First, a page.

Wasted fuel, environmental violations, damage to the vehicle’s lifecycle: these are all the potential costs your fleet can incur as a result of truck idling.
In today’s competitive business climate, all sectors of a company are tasked with looking for ways to cut and/or contain costs without cutting efficiencies. The first place to look, in any situation, would be those costs that are avoidable. For fleets, that should mean looking for strategies to substantially reduce idle time.
Fleets are looking for better fuel efficiency, yet idling trucks burn fuel unnecessarily. This can result in fines from breaking local, state, and federal environmental and idle time regulations. And it can mean greater maintenance and repair costs on a vehicle that’s essentially rarely powered down. In fact, overnight idling alone costs about $5,640 a year per vehicle! Figure how many of your vehicles experience this and you can see the impact idling can have on your bottom line.
In order to reduce idle time, however, you first have to identify who has the most idle time. Once you’ve done that and identified those drivers, you need to look at the reasons behind that idle time. Is it a matter of excessive waiting time at the dock? If so, you may need to speak with management at those companies to ascertain how to better plan deliveries. If it’s a result of insufficiently trained drivers, you need to better explain company protocol. Or is it a result of longer layover time? Maybe it’s a result of longer layovers due to a variety of reasons, from unexpected weather conditions to breakdowns to HOS regulations. But there are things you can do to mitigate this problem.
First, consider the drivers.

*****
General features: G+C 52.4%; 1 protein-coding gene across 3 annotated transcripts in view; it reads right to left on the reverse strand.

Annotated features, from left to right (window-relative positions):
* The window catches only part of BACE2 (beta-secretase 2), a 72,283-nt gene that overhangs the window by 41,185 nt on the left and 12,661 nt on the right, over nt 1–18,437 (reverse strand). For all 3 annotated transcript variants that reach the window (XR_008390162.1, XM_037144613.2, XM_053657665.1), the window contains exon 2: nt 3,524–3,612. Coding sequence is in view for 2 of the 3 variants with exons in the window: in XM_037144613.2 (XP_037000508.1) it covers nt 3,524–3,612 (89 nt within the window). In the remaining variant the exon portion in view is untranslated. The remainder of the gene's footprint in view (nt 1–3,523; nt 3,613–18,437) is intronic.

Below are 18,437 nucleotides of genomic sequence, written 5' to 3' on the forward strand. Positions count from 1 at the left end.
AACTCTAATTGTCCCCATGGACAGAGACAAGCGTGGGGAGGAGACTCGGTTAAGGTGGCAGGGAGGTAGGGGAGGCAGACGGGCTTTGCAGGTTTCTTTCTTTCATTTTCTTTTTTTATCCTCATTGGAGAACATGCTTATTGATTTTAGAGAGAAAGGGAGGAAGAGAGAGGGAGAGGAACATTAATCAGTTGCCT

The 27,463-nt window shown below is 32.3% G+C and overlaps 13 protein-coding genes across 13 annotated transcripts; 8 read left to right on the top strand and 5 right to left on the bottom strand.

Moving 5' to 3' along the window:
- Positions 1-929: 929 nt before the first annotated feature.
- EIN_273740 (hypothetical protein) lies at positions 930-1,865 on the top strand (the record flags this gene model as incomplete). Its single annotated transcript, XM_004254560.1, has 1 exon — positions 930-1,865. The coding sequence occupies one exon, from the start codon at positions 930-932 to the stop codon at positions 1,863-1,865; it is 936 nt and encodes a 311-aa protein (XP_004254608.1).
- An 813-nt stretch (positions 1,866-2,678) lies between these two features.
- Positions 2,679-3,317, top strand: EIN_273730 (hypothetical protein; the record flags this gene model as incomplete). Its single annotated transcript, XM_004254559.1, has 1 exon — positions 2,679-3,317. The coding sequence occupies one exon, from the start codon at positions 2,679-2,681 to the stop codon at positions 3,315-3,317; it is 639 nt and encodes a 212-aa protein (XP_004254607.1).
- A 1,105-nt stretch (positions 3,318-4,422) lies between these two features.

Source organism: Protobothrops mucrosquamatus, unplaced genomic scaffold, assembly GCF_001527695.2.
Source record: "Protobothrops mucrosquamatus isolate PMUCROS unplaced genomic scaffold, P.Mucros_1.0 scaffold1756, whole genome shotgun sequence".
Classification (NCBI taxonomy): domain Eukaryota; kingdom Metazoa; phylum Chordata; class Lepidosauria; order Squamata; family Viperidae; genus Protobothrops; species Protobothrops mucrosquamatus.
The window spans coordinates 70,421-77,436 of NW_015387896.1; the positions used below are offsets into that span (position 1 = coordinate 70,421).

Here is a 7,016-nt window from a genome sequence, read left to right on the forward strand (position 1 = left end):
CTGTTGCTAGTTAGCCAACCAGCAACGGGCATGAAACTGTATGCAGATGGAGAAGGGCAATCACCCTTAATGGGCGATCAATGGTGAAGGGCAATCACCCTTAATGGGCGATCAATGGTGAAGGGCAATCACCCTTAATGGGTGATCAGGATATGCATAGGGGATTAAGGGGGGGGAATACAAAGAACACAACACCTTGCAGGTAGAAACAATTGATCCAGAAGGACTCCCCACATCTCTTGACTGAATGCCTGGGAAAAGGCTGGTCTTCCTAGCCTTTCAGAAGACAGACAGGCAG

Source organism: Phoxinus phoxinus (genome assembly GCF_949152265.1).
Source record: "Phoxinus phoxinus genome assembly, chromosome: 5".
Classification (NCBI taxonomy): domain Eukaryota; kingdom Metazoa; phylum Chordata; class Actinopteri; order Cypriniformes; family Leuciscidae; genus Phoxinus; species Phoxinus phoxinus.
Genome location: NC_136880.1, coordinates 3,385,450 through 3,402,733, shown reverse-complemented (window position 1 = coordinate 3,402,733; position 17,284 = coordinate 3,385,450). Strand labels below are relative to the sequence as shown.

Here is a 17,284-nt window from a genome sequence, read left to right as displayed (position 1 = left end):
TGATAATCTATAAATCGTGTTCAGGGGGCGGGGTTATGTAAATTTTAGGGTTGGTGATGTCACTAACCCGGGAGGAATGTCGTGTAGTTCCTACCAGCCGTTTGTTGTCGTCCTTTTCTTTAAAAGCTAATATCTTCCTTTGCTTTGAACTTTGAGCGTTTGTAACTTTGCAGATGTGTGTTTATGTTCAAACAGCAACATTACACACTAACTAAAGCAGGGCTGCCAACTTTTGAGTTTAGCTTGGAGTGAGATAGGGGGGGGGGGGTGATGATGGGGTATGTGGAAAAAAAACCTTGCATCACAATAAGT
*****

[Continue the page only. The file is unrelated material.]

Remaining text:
We all face the problem of driver shortage, so if we simply set a rule that limits idle time, we could be subjecting drivers to work in uncomfortable situations, like cab that are too cold or too hot, depending on the season. So what can you do to both solve the problem of idle time and maintain a decent working situation for drivers?
- Spec all the vehicles in your fleet, to identify those that are best suited and have the necessary equipment to handle longer layovers and excessive wait time.
- If you have a driver that consistently faces longer layovers, examine what type of tractor he or she is currently driving and ascertain whether it is sufficient for that driver’s needs, and if not, swap that tractor out for one that suits their needs
- Consider outfitting your current fleet with appropriate equipment
Then, look for appropriate equipment to help reduce idle time.
- Auxiliary Power Units (APU) – This can be a costly option and, at weights of up to 400 lbs., the heaviest. However, this can save wear and tear on the engine, as well as conserve fuel. An APU provides electric ports so drivers can use small in-bunk devices (microwaves, TV, laptops, etc.). And it allows the heating and cooling of both the bunk and the engine without wasting valuable fuel.
- Diesel Powered Heaters – These are lighter (approximately 60 lbs) and use diesel fuel to function. However, they only heat the bunk.
- On Shore Power – This is a converter that plugs into a wall; however, this necessitates the tractor being parked at a facility that offers plug-in capability.
- Batteries APU – A large set of deep cycle batteries that charge while truck is running.
- Automatic Idle Shutdown – Sometimes, a driver may leave the truck idling while he or she takes a meal or bathroom break. This equipment will shut down the engine after it’s left idling for five minutes or more.
If you lease or purchase your fleet and are managing all operations, you need to maintain oversight over your idle time. If you work with a dedicated contract carriage provider, that provider should be tracking this problem and making the necessary recommendations to help reduce this avoidable cost.
About the Author: Bridget Bradshaw is the marketing manager for NationaLease and oversees the marketing of NationaLease meetings and events, the NationaLease News, Webinars, and various other projects. You can read her blogs at www.blog.nationalease.com.